I also acquired a chassis on eBay for it. The kit says it will fit on a Lima 20 or 73, or a Hornby 25 or 29. Now the Lima 20 would be good bet because coming from the same era from the same manufacturer (EE), the bogies are almost identical. However, the modifications to make it fit require some work. The 73 would be best in terms of dimensional accuracy but Class 73s still cost more than I wanted to pay. The class 25 from Hornby is no where near and the bogie doesn’t look anything like a Class 23 bogie. So I settled for the Hornby Class 29.

Wheelbase comparison table

Wheelbase comparison table

If I am feeling inspired enough I may fork out for the sprues for the Heljan bogie frames which are quite cheap and can be sourced from Howes Models, and thus improve the bogie frame. Even if I don’t the bogie frame is vaguely passable as long as I remove the large sandboxes from the front.

Hornby Class 29 - the donor chassis

Hornby Class 29 – the donor chassis

Hopefully I can get on with the backlog of projects I keep talking about but not doing shortly, although house renovation work (and repair work following all these gales) is taking priority.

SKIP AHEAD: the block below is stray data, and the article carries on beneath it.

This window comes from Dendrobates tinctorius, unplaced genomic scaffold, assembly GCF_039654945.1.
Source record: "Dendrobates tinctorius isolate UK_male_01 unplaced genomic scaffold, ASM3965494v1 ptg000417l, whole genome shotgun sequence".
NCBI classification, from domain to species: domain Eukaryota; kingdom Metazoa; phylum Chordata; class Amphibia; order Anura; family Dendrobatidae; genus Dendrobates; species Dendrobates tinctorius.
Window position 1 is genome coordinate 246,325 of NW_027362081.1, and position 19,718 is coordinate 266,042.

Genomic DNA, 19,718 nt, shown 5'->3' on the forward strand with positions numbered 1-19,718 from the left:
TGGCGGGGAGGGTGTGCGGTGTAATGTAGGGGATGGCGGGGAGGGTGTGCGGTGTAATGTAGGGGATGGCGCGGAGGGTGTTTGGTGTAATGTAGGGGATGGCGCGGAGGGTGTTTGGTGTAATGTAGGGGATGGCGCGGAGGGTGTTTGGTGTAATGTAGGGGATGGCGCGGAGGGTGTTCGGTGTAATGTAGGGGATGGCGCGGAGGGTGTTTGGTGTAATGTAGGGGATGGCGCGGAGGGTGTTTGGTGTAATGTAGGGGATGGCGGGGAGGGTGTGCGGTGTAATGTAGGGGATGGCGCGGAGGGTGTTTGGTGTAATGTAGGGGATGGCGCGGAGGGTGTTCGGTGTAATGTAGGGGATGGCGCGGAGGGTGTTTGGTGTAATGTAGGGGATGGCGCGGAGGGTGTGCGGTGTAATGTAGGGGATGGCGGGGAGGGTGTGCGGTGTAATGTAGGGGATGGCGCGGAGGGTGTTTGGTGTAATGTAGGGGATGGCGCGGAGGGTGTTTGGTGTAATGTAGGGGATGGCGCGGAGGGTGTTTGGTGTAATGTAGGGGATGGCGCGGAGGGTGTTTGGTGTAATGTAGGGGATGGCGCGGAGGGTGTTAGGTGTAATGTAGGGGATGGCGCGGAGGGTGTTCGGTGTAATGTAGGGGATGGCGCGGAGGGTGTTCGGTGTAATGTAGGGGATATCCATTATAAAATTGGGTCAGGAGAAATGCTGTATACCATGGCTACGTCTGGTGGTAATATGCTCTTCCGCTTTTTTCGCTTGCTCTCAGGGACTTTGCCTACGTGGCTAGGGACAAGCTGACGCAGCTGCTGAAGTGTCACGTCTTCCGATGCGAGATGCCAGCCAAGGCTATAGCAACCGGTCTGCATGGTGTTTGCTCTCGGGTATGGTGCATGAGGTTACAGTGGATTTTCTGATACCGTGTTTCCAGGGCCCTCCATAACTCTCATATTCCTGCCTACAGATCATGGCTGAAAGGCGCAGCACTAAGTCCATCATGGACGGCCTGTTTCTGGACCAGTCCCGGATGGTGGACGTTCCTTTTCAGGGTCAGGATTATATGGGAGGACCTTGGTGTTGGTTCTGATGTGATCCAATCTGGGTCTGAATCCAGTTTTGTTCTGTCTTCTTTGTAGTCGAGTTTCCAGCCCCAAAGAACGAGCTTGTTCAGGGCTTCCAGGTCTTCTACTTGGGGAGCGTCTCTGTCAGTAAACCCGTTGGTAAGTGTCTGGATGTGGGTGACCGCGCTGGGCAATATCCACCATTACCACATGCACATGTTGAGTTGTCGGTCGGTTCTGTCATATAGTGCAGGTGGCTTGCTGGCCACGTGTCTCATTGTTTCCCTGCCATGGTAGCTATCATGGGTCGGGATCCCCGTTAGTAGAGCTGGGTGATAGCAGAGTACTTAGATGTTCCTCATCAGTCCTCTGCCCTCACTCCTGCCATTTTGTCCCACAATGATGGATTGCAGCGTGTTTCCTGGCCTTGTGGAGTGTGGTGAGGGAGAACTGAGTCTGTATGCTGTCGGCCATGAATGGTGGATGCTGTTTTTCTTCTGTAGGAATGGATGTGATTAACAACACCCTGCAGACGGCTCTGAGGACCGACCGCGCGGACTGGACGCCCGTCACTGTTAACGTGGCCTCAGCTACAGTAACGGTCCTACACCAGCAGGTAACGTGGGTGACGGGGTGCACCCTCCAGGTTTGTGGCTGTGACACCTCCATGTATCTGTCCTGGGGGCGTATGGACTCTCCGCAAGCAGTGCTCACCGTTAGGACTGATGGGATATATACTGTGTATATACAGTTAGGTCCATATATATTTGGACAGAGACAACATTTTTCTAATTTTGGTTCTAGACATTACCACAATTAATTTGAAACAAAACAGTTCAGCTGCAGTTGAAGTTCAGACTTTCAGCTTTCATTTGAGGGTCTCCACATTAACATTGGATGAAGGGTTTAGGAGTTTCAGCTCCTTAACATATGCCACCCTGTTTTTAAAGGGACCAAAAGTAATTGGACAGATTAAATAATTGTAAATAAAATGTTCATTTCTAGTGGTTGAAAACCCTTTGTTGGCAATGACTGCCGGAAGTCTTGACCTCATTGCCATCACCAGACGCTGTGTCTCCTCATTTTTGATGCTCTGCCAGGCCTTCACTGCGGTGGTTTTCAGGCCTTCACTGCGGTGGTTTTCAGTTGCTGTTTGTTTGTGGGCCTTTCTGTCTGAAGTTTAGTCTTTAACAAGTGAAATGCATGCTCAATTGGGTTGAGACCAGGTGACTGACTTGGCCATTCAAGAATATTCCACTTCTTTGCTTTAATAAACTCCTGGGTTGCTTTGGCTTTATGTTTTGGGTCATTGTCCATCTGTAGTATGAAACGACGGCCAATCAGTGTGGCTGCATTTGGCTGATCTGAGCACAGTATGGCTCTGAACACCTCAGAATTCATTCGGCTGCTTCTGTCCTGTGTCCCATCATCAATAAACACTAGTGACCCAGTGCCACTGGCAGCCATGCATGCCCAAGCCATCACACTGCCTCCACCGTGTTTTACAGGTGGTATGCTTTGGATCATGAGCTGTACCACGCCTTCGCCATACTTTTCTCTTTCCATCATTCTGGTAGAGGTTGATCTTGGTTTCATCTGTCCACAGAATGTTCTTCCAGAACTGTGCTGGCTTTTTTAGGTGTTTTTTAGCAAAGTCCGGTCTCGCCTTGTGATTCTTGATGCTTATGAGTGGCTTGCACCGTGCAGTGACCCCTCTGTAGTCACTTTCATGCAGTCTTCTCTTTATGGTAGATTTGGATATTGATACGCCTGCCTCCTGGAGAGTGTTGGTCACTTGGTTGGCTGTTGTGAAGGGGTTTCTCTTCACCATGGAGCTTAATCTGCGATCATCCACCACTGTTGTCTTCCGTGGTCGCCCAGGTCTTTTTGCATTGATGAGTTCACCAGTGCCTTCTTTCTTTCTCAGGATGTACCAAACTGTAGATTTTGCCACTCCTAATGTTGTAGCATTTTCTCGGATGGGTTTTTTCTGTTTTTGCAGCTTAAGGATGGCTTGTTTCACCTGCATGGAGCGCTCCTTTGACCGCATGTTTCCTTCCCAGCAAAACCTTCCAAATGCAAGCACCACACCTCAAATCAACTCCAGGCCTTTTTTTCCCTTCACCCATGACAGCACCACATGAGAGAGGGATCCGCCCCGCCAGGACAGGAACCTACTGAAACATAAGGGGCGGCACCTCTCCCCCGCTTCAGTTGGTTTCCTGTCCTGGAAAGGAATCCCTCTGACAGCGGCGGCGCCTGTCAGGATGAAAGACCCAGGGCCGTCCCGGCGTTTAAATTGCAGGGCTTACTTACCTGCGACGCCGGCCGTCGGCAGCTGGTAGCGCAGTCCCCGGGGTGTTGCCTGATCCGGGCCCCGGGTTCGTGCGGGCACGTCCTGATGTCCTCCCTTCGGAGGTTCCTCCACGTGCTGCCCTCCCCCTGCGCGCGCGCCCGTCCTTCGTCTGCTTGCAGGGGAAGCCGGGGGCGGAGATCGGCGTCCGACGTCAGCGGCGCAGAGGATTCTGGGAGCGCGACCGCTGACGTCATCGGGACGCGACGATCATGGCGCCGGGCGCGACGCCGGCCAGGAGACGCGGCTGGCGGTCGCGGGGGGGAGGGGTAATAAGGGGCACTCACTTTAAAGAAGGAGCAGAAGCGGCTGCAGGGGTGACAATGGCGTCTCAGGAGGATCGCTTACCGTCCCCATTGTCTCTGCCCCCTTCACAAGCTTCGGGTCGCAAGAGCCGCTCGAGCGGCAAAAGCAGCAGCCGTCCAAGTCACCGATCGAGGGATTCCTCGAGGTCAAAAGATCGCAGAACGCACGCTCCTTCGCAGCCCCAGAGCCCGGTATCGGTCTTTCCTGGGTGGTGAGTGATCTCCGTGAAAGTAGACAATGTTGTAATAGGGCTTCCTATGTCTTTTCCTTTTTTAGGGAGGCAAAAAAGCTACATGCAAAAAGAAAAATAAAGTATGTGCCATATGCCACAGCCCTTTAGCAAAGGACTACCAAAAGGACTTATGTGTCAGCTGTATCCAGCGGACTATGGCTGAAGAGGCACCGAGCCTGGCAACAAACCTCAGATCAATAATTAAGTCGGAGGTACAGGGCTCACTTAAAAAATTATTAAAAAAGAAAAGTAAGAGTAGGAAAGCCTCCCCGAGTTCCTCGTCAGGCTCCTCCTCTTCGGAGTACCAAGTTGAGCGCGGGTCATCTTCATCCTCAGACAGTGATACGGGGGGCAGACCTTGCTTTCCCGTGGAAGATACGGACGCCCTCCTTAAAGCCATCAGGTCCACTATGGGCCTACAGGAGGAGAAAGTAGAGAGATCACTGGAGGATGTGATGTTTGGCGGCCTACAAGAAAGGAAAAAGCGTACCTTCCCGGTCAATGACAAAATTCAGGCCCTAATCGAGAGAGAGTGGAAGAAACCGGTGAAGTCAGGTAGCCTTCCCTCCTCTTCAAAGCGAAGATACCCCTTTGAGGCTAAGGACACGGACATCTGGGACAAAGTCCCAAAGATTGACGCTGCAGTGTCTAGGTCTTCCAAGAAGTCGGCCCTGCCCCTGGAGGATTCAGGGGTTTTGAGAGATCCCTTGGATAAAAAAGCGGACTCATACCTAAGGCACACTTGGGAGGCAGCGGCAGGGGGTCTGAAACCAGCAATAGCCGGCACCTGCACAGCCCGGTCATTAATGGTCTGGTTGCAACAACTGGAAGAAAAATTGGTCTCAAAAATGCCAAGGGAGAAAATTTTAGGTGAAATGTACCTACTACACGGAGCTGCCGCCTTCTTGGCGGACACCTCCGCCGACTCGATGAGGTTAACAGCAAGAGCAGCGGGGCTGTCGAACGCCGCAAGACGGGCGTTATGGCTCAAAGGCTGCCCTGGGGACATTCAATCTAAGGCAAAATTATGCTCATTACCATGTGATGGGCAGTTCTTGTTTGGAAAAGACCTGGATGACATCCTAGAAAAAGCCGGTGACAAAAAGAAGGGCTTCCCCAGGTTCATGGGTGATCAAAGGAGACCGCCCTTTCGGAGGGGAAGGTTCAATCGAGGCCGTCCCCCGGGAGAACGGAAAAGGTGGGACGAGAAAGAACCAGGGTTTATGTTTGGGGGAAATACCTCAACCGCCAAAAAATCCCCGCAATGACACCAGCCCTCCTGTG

However, to finish on a happy note, The Baby Deltic Project is building a new Class 23. They are using a Class 37 (37372) with shortened body and shortened noses, Class 20 bogies acquired from DRS, and the sole remaining Napier T9-29 Deltic engine acquired from the NRM to recreate, as closely as possible, the tenth member of the class.


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Raise a glass to AGWG

This week was another sad week for the Ffestiniog when we lost our original General Manager, Allan Garraway.

Allan led the railway during the rebuilding and it is due to him that we have what we have today. His stewardship during the austerity years ensured the railway did not fail and his understanding of running a railway ensured the railway concentrated on the must haves and ignored the nice to haves. The fact the railway can now talk about having nice to haves is due to Allan setting the foundation for stability that we enjoy today and it is notable how hard following GMs have found it to continue that stable foundation he started.

Allan George Weldon Garraway, MBE, MA, CEng, MIMechE, MCIT

Allan George Weldon Garraway, MBE, MA, CEng, MIMechE, MCIT

Some people get hot under the collar about his scrapping of Moel Tryfan but given it was scrap one locomotive or scrap an entire railway, I think he made the right call – especially as rebuilding a locomotive is comparatively a piece of cake.

Scrapped to save a railway

Scrapped to save a railway